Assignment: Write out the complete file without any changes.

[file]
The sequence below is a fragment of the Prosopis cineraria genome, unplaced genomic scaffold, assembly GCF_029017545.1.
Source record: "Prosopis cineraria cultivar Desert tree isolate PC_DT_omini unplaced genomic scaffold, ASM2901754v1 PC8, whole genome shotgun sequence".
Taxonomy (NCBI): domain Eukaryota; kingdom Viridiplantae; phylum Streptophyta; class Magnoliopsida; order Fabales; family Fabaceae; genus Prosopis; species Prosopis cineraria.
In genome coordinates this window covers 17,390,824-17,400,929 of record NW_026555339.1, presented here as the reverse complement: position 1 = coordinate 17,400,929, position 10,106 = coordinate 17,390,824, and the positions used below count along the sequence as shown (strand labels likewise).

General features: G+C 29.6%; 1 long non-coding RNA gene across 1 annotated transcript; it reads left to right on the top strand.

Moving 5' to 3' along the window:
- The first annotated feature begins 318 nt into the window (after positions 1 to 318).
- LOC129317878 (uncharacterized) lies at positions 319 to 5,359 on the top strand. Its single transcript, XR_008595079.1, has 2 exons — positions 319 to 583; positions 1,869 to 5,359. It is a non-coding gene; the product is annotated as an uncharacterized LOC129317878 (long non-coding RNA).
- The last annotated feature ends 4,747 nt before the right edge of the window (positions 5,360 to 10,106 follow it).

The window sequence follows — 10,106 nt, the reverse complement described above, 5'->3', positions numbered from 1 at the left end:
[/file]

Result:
The sequence below is a fragment of the Prosopis cineraria genome, unplaced genomic scaffold, assembly GCF_029017545.1.
Source record: "Prosopis cineraria cultivar Desert tree isolate PC_DT_omini unplaced genomic scaffold, ASM2901754v1 PC8, whole genome shotgun sequence".
Taxonomy (NCBI): domain Eukaryota; kingdom Viridiplantae; phylum Streptophyta; class Magnoliopsida; order Fabales; family Fabaceae; genus Prosopis; species Prosopis cineraria.
In genome coordinates this window covers 17,390,824-17,400,929 of record NW_026555339.1, presented here as the reverse complement: position 1 = coordinate 17,400,929, position 10,106 = coordinate 17,390,824, and the positions used below count along the sequence as shown (strand labels likewise).

General features: G+C 29.6%; 1 long non-coding RNA gene across 1 annotated transcript; it reads left to right on the top strand.

Moving 5' to 3' along the window:
- The first annotated feature begins 318 nt into the window (after positions 1 to 318).
- LOC129317878 (uncharacterized) lies at positions 319 to 5,359 on the top strand. Its single transcript, XR_008595079.1, has 2 exons — positions 319 to 583; positions 1,869 to 5,359. It is a non-coding gene; the product is annotated as an uncharacterized LOC129317878 (long non-coding RNA).
- The last annotated feature ends 4,747 nt before the right edge of the window (positions 5,360 to 10,106 follow it).

The window sequence follows — 10,106 nt, the reverse complement described above, 5'->3', positions numbered from 1 at the left end: